Additionally, all adhesive bandages known to date present an undesirable characteristic, which is that they do not ensure full isolation of the wound from outside elements, particularly when located close to the joints of the body (near the knee, elbow, fingers etc.). This inconvenience is due to the fact that in the regions around the absorbent pad, the area of film coated with adhesive is narrow, and the presence of the pad (which is compressed so that the film around it enters into contact with the skin) generates, a traction force that tends to loosen the film. When the adhesive bandage is close to joints, this disadvantage is far more serious, as the movement of the limbs of the user loosens the above-mentioned portions of the film alongside the pad almost immediately.

The consequences of this loosening may be, among others:

possibility of contamination of the wound by dirt;

possibility that dirt may stick to the plastic film in the loosened regions, giving rise to a “dirty” appearance that results in the adhesive bandage being replaced when not necessary; and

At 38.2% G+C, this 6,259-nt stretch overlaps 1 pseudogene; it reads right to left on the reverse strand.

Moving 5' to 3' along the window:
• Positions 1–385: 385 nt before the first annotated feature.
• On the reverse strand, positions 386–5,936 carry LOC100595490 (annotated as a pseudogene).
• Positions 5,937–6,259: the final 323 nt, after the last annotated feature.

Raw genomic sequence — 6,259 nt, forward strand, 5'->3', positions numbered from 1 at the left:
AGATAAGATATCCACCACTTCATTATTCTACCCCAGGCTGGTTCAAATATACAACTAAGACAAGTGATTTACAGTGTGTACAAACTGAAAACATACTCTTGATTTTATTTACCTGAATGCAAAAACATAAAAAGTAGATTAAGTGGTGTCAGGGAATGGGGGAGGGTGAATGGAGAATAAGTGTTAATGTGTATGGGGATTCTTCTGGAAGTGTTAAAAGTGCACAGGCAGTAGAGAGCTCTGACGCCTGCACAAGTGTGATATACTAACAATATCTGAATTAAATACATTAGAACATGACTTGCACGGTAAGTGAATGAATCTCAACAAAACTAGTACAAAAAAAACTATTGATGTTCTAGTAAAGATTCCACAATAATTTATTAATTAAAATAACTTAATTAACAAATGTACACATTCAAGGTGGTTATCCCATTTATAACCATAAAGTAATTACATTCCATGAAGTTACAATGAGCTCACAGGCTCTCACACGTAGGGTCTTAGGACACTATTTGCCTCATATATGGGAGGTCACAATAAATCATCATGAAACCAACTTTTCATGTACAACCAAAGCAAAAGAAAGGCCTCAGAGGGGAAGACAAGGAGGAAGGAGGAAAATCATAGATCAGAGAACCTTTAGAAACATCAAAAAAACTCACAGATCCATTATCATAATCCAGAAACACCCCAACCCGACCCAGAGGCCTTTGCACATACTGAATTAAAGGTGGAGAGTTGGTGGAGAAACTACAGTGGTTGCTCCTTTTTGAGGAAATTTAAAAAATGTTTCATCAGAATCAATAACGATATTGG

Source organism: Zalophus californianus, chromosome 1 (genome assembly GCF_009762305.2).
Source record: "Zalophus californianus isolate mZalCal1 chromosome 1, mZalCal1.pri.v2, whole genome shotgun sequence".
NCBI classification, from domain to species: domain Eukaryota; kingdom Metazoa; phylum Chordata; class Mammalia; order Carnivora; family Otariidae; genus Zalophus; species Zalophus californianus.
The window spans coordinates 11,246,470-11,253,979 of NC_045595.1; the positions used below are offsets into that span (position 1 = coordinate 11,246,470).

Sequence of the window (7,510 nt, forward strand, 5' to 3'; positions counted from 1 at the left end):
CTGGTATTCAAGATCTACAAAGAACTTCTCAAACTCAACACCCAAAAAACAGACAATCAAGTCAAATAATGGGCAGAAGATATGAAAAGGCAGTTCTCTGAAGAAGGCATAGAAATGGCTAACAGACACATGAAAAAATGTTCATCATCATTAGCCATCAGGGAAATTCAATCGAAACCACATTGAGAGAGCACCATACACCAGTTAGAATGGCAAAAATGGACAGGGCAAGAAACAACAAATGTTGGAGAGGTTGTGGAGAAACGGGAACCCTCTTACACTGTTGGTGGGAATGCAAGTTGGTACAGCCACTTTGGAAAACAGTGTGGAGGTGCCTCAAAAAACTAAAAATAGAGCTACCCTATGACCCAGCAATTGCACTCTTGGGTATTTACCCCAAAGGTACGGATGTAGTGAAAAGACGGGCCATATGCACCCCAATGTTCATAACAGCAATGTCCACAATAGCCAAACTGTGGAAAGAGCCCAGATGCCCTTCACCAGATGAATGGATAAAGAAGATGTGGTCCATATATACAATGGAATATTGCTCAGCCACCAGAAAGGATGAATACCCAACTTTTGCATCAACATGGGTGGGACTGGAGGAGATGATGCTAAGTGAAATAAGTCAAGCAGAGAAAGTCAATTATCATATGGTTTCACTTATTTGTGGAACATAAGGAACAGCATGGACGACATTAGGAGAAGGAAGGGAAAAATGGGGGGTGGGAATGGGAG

impression of poor quality of the adhesive bandage among users/consumers;

should it not loosen, the pad places pressure on the injury, due to the pressure imposed-by the adhesive element (glue).

Consequently, so far no disposable adhesive bandage had been developed that does not present the inconvenient aspects listed above.

OBJECTIVES OF THE INVENTION

The primary objective of the invention is to supply an adhesive bandage product that continues to adhere easily to the skin of the user, without the portions alongside the absorbent pad coming loose due to areas of tension on its application surface, such as the injured or wounded skin, and consequently preventing the entry of dirt, remaining firm during its use.

A second objective of the invention is to supply a process for the manufacturing of the adhesive bandage product covered above.

BRIEF DESCRIPTION OF THE INVENTION